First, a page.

Something Old, Something New

By Lavender June 10, 2013

Categories: Featured - Home Page, Home & Yard, Our Homes

By Ed Roskowinski, CR

With a greater desire for shorter commutes and amenities within walking or biking distance, new homes built within an existing established neighborhood are becoming more common. If you’re lucky enough to find one of the few remaining empty lots in a first-ring suburb or city neighborhood, your “in-fill” project might not require much site work prior to construction. Most in-fill projects involve removing an existing structure. But don’t fear; if you find a great piece of property, in a great neighborhood, with a house that just won’t do, removing the home and building something new might just fit the bill.

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There are a few things to consider when building a new home within an existing neighborhood. First and foremost, the new structure should fit in with what’s already there. It doesn’t need to replicate the surrounding homes, but it should reflect some commonalities. Many communities are starting to adopt codes that require a new structure to be sensitive to the existing homes around it. This helps keep builders and homeowners from creating a three story McMansion in a neighborhood of single story ranch ramblers.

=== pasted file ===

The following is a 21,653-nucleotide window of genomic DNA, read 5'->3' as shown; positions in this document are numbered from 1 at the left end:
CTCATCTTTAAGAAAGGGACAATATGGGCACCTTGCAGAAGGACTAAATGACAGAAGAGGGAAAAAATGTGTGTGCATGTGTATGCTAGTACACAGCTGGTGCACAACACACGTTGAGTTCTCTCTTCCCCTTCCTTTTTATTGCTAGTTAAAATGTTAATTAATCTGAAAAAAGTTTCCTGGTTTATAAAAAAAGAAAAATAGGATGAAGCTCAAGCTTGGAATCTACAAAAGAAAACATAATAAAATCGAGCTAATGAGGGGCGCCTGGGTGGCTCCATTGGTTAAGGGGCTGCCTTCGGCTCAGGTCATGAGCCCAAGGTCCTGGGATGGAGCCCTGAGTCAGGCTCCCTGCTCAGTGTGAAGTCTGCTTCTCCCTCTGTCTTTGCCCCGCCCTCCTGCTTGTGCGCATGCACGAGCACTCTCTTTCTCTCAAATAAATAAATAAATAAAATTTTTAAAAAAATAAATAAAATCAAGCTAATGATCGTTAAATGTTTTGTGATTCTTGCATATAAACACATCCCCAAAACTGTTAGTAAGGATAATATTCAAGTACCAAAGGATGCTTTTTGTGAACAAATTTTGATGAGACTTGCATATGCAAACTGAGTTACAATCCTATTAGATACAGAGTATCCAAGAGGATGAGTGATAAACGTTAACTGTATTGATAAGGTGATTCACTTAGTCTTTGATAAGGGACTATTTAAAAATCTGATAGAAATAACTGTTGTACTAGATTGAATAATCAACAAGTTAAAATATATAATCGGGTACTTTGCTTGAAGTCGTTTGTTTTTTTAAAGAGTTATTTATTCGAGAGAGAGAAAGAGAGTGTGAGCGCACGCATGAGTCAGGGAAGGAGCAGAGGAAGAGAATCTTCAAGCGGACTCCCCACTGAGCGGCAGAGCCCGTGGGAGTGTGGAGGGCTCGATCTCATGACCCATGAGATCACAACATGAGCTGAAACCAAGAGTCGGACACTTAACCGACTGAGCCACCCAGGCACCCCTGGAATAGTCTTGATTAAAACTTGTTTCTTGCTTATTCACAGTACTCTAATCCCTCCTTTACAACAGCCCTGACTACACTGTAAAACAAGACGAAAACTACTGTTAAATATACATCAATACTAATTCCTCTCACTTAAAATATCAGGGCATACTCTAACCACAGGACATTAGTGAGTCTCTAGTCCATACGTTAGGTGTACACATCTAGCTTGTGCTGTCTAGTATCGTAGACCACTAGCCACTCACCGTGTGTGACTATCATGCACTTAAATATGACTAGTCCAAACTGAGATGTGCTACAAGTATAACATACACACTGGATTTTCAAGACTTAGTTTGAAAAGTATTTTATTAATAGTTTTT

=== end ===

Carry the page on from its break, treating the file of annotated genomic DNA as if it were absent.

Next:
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Some may argue, but I think you can create a modern contemporary home in an older urban setting if its size and scale fits responsibly with its surroundings. One nice touch is to save or reuse part of the existing structure or landscape like the original 1940s stone walls and gate around this new modern home.

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One of the advantages of building within an established neighborhood is the existing utilities; sewer, water and electrical services likely already exist on the property. Keep in mind that these service lines may need updating, especially in an older neighborhood. Not likely a budget-buster, but it will be something to take into account when considering a property.

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It’s also important to engage your new neighbors early in the process. Let them know what you’re up to and allow them to give input and ask questions. Remember that you’ll be disrupting their lives for quite some time with trucks and noise during the building process, and keep in mind that eventually you’ll be living next door to them.

In-fill projects are smart, green, and economical when working with someone who has experience building in an established neighborhood. You can have all the advantages of living close to the city with all the advantages of living in a new home.

Ed Roskowinski is General Manger and VP of Vujovich Design Build, Inc., a 35-year design build firm specializing in building and remodeling unique Twin Cities homes for unique homeowners.

One Response to Something Old, Something New

  1. Peter Vujovich says:

    Good Points Ed – Hey can I stop over and drive that bulldozer around?

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